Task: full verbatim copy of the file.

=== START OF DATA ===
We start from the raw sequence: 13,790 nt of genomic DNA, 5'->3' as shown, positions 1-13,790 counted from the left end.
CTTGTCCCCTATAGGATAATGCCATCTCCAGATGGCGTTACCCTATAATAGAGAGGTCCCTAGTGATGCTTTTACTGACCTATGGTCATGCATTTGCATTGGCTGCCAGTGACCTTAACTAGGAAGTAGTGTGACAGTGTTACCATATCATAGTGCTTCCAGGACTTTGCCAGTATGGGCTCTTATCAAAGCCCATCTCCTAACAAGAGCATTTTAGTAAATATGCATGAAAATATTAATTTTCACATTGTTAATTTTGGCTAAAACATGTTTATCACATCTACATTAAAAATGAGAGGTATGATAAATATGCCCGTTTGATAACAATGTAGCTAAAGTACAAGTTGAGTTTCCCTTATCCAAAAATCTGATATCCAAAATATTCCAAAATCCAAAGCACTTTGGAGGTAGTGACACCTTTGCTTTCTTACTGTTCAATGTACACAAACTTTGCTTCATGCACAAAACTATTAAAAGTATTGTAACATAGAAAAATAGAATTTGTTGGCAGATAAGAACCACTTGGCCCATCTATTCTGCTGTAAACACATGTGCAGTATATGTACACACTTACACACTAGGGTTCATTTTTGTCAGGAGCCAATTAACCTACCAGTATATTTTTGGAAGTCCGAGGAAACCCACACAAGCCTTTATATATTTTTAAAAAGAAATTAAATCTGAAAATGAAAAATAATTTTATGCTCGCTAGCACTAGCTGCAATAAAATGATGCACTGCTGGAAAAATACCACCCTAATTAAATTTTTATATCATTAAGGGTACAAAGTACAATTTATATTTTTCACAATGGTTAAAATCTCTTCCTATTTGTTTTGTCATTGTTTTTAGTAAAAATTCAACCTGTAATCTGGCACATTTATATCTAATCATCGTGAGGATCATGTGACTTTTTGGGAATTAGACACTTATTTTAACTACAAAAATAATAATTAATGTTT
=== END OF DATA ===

We start from the raw sequence: 13,790 nt of genomic DNA, 5'->3' as shown, positions 1-13,790 counted from the left end.
CTTGTCCCCTATAGGATAATGCCATCTCCAGATGGCGTTACCCTATAATAGAGAGGTCCCTAGTGATGCTTTTACTGACCTATGGTCATGCATTTGCATTGGCTGCCAGTGACCTTAACTAGGAAGTAGTGTGACAGTGTTACCATATCATAGTGCTTCCAGGACTTTGCCAGTATGGGCTCTTATCAAAGCCCATCTCCTAACAAGAGCATTTTAGTAAATATGCATGAAAATATTAATTTTCACATTGTTAATTTTGGCTAAAACATGTTTATCACATCTACATTAAAAATGAGAGGTATGATAAATATGCCCGTTTGATAACAATGTAGCTAAAGTACAAGTTGAGTTTCCCTTATCCAAAAATCTGATATCCAAAATATTCCAAAATCCAAAGCACTTTGGAGGTAGTGACACCTTTGCTTTCTTACTGTTCAATGTACACAAACTTTGCTTCATGCACAAAACTATTAAAAGTATTGTAACATAGAAAAATAGAATTTGTTGGCAGATAAGAACCACTTGGCCCATCTATTCTGCTGTAAACACATGTGCAGTATATGTACACACTTACACACTAGGGTTCATTTTTGTCAGGAGCCAATTAACCTACCAGTATATTTTTGGAAGTCCGAGGAAACCCACACAAGCCTTTATATATTTTTAAAAAGAAATTAAATCTGAAAATGAAAAATAATTTTATGCTCGCTAGCACTAGCTGCAATAAAATGATGCACTGCTGGAAAAATACCACCCTAATTAAATTTTTATATCATTAAGGGTACAAAGTACAATTTATATTTTTCACAATGGTTAAAATCTCTTCCTATTTGTTTTGTCATTGTTTTTAGTAAAAATTCAACCTGTAATCTGGCACATTTATATCTAATCATCGTGAGGATCATGTGACTTTTTGGGAATTAGACACTTATTTTAACTACAAAAATAATAATTAATGTTT